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Will new procedure help people afraid of emergency dentistry?

Thu

Emergency dentistry may soon be nothing to fear.A new procedure could help people who need treatment on their teeth but who are afraid of getting emergency dentistry.

Some professionals are now introducing so-called sleep dentistry in order to pacify their patients and make it easier for them to deal with their time in the chair, the Daily Planet Dispatch reports.

It involves the use of strong sedatives and local anaesthetics to create a dreamlike state that the patient will barely even remember afterwards.

However, it does not have the long recovery time or cause the inconvenience that a general anaesthetic would, because it wears off like a local.

Although many people have praised this as a way of reducing dental anxiety, some professionals have expressed concerns that improperly trained individuals may begin to administer the drugs.

Australia will introduce regulations governing sleep dentistry in July 2011 to get over this problem.

In November 2010, scientists at Kings College, Brunel University and the London South Bank University invented a device which cancels out the noise of the dentist's drill.
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People having root canal treatment ‘might want to look at the needle’

Thu

Having root canal treatment? Keep your eyes open!The advice from doctors is usually to look away when having injections, but people having root canal treatment and other surgeries might want to look at the needle before it goes in to their body.

A new study by researchers at University College London and University of Milan-Bicocca has found that the brain is more able to tolerate pain when it can see the cause than when it cannot.

Scientists used heat probes on the hands of subjects and found that they were able to withstand higher temperatures when they could see their hand than they could when it was blocked by a screen.

Co-author Professor Patrick Haggard told BBC News: "We've shown there is an interesting interaction between the brain's visual networks and the brain's pain networks."

Back in November 2010, scientists at Kings College, Brunel University and the London South Bank University announced they had created a device that cancels out the noise of the dentist's drill while still allowing the patient to hear the dentist and other sounds.
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Toothache ‘may need the advice of an emergency dentistry professional’

Fri

A serious toothache may call for emergency dentistry. People with toothache should seek the advice of an emergency dentistry professional in case it is something serious.

Medical News Today said that knowing what to do in certain dental emergency situations could mean the difference between keeping or losing a tooth.

In the event of a toothache, a minor one should be treated using a cold compress for 20 minutes to reduce swelling.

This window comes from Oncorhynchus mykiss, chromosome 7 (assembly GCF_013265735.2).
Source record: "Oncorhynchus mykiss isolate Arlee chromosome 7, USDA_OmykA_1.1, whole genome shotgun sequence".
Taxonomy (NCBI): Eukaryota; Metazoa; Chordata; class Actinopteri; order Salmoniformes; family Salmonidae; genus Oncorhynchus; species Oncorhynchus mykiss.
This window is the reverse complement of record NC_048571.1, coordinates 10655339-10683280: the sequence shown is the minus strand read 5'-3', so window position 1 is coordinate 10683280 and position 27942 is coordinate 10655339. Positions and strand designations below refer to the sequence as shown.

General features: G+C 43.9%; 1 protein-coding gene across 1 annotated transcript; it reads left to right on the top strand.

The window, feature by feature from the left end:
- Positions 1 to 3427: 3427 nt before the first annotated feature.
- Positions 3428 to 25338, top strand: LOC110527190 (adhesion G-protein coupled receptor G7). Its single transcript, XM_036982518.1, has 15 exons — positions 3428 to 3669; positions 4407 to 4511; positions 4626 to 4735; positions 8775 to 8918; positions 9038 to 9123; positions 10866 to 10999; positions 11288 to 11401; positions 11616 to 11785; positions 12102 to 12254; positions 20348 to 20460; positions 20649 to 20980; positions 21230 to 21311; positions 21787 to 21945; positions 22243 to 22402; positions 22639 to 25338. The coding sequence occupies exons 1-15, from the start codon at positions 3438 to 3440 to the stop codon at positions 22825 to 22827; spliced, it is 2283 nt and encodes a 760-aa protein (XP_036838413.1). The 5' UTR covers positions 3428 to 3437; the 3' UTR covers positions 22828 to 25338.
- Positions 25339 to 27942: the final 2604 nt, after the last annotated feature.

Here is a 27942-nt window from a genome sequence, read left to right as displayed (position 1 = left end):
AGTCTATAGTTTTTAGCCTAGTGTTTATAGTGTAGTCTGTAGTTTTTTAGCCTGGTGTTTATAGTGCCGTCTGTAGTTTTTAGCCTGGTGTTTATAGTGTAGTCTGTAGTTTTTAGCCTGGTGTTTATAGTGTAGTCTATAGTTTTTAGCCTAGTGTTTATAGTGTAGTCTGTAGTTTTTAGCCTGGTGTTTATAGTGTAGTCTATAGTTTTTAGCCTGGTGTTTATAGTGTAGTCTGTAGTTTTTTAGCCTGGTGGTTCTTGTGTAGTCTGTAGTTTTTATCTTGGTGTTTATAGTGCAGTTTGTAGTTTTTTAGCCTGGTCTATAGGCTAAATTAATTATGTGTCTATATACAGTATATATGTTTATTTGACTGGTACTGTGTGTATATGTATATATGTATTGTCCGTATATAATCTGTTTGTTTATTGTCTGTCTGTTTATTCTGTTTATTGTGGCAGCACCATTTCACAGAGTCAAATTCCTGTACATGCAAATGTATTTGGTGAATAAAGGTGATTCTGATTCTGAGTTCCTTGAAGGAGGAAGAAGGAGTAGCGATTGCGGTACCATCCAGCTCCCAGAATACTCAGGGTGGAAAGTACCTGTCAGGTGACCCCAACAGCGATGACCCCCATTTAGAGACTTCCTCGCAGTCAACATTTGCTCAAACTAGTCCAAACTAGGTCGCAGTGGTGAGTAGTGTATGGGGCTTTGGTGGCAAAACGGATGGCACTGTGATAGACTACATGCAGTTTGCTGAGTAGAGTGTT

However, when it is extremely painful and goes on for a long time, patients should seek an emergency dentistry professional, the news provider said.

"The greatest risk comes if the toothache is from a bacterial infection. If left untreated, this could become life-threatening," it pointed out.

People who have been guilty of putting off dental treatment in the past may be pleased to know about a recent invention from scientists at Kings College, Brunel University and the London South Bank University, which cancels out the sound of the dentist's drill.

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Emergency dentistry patients ‘may not have to hear the drill’

Mon

Hearing the drill may soon be a thing of the past for emergency dentistry patients. People in need of emergency dentistry may soon no longer have to put up with the noise of the dentist's drill.

Scientists at Kings College, Brunel University and the London South Bank University have invented a device which cancels out the noise of the oral healthcare equipment while still allowing the patient to hear the dentist and other sounds.

It is plugged into an MP3 player or mobile phone and uses filtering to cancel out the noises that cause many people to fear going for emergency dentistry treatment.

Its creator Professor Brian Millar said he got the idea from car manufacturer Lotus, which was recently able to cancel out road noise while still allowing drivers to hear sirens and other potential dangers.

"The beauty of this gadget is that it would be fairly cost-effective for dentists to buy and any patient with an MP3 player would be able to benefit from it, at no extra cost," he added.

The British Dental Health Foundation recommends that anyone who suffers anxiety at the dentist should say so, as many professionals now offer some form of treatment for nervous patients.
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